Leaving Nanaimo via Departure Bay we pulled out the main before heading out between Snake Island and Five Finger Islets.   Winds were forecast at 20 Knots NW so we unfurled the main half way.  On a beam reach, heeling over to starboard we pulled out the jib, also reefed  half way.  OMOO flew across the Salish Sea at 6 – 7 knots.  We learned a long time ago that this Jeanneau 43 sails faster upright, so we tend to set the sails conservatively in strong wind, besides nothing goes flying below decks either!!  Well, only one thing went flying… a hand held vacuum that needs to find a home. (thanks Vic, it works great!)

Sideways Sally was in her happy place, propped up with feet on the center cockpit table, watching for logs and chatting with the skipper.

One tack took us right to Merry Island under sunshine and spray over the bow in just under 4 1/2 hours.  What a great ride for our first long sail of the summer.  Another hour to motor through Welcome Passage and round Grant Island, past Smuggler Cove and into Secret Cove.


Tide was low low low as we crept through the entrance and took a right into the south arm of the Cove lined with boat houses and steep stairways to opulent homes on the cliffs overlooking the water.

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Entrance to Secret Cove

Sideways Sally was sure there was at least three inches to spare under the keel and along the hull.  Careful maneuvering by the Skipper got us through and into the sheltered, shallow bay we now call our 4th home, after Maple Bay, Clam Bay, and Nanaimo Harbor.

Living aboard a boat means we never actually leave home, we take it with us, and these are becoming out most favorite spots to drop the hook.  That is a feeling that is comforting, cozy and exhilarating all at the same time.

The Skipper was very excited to get settled in.  He was orienting himself to the best spot to drop the anchor while SS was on the bow opening the anchor locker and getting the gear ready.  We had 13 feet of water below so only needed to drop 45 feet of chain.  The anchor set as we back up and SS put out our spring line which consists of a hook on a climbing rope.  This was an idea that has worked very well over the years, as the rope can stretch, taking the load off the anchor winch.   The boat started to turn with the current taking us further into the south end of the bay.

It all looked good until SS went back to the cockpit.  Looking over the gunnel there were really pretty shells visible in the mud beside the boat.  Then the boat stopped moving.  “Come out here and have a look.” called SS to the Skipper.  As he crawled out of the cockpit he brought the boat hook out, extended it and SS put it in the water to measure the depth.  Bringing it back up she measured the wet boat hook against herself.  SS is 5’4″, the boat hook was wet up to 4’5″.  OMOO draws 6’5″.

SS has had a re-occuring nightmare ever since she started sailing that she wakes up in an anchorage that has completely drained of water, with the boat lying on it’s side.  This nightmare was about to come true!!

“How about when the tide comes we pull the anchor up and move deeper?”

Before we got completely settled into the mud the Skipper says, “Let’s move NOW!!” The keel and rudder are both sitting on the mud but we hadn’t sunk in yet.  Up came the chain, pulling us out to deeper water where we dropped anchor. Off to deeper water we went.  OMOO was much happier swinging in 13 feet of water.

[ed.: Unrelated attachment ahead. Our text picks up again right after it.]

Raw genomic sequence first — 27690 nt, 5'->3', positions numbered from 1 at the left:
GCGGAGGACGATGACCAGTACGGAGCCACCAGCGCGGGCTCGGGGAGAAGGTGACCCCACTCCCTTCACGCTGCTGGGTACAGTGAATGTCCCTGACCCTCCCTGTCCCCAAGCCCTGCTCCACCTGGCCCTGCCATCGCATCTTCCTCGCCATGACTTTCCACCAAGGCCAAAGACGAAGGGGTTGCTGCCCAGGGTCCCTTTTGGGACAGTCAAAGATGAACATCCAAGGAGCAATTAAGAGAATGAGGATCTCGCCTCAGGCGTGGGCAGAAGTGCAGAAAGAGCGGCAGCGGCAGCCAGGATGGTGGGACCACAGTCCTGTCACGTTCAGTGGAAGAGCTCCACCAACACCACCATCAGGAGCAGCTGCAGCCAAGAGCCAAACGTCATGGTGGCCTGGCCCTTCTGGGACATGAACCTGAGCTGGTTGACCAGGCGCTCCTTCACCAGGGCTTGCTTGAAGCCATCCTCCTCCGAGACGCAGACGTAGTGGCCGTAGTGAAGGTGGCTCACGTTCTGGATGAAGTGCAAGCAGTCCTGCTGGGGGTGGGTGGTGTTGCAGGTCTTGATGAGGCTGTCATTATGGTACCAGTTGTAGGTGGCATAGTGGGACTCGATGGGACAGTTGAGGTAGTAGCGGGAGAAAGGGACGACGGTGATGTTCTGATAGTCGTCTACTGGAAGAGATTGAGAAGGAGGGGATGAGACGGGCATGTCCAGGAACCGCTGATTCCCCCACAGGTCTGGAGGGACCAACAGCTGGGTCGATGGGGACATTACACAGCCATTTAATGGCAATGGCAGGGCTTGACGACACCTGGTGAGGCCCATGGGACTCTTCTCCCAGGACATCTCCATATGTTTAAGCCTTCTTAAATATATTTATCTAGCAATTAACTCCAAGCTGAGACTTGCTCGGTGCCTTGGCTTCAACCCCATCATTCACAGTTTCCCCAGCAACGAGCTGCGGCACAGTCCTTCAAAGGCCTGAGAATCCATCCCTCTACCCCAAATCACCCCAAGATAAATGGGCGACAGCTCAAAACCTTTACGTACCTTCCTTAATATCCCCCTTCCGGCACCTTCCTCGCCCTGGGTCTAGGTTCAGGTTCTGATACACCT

Now the story gets really interesting.  After a silent, blissful night’s sleep we woke to rain with forecast NW winds, kinda yucky weather for a sail.  “We’re staying put.” decides SS.  Following breaky and more coffee we hear the sound of big engines coming into the bay.

We look out towards the RVYC docks, it’s full of big power yachts, with more arriving.  PARTY TIME!! It’s low low low tide again.  There’s a converted fishing trawler anchored ahead of us, one boat has run aground ahead of her.   It revs and revs it’s engines, not moving.  Finally it’s twisted it’s way off the mud and comes back toward us.  It’s holding it’s place in the water beside us and calls over, “We’re just waiting for the boat at the end of the dock to leave, then we’re heading over there.”  SS calls back, “We’re not worried, just entertained, besides, we did the same thing yesterday!”

Hanging out in 13′ of water with OMOO

No sooner than SS could get settled back into the cabin, more big engines were revving up.  A huge yacht had left the dock and ran aground in the same spot as we did and the second guy did.  What’s going on??  The Captain of the trawler jumped in his dingy and went over to offer to pull them off.


“How’s that gonna work?” SS remarked.  Obviously there was a change of plans.  The yacht twisted it way around, revving the powerful engines until it shot off the mud, straight toward the trawler.  “Watch out for my boat.” yelled the Captain, drowned out by the sound of the motor as the yacht straightened out and crept past our anchored boats.

Down below the Skipper states, “Now this is boating!”


(Click on images for headings)



12 replies on “Rescued”

Great morning reading over breaky, and the humour is lovely! Actually laughed out loud when I read Omoo FLEW across the Salish Sea at 6-7 knots, lol. 🙂

Peaceful spot when not touching ground!!
Thanks for sharing.
Linda Helms

Bin dar dun dat. Glad all is good. Teddy sends his love and counting cookies he is missing. Take care you two. Love from Sooke. ❤️😁❤️🦊❤️😁❤️

Wow! How exciting, most people can only dream of such adventures. So happy you are enjoying life. Keep up the great writing and pictures. Love ya.

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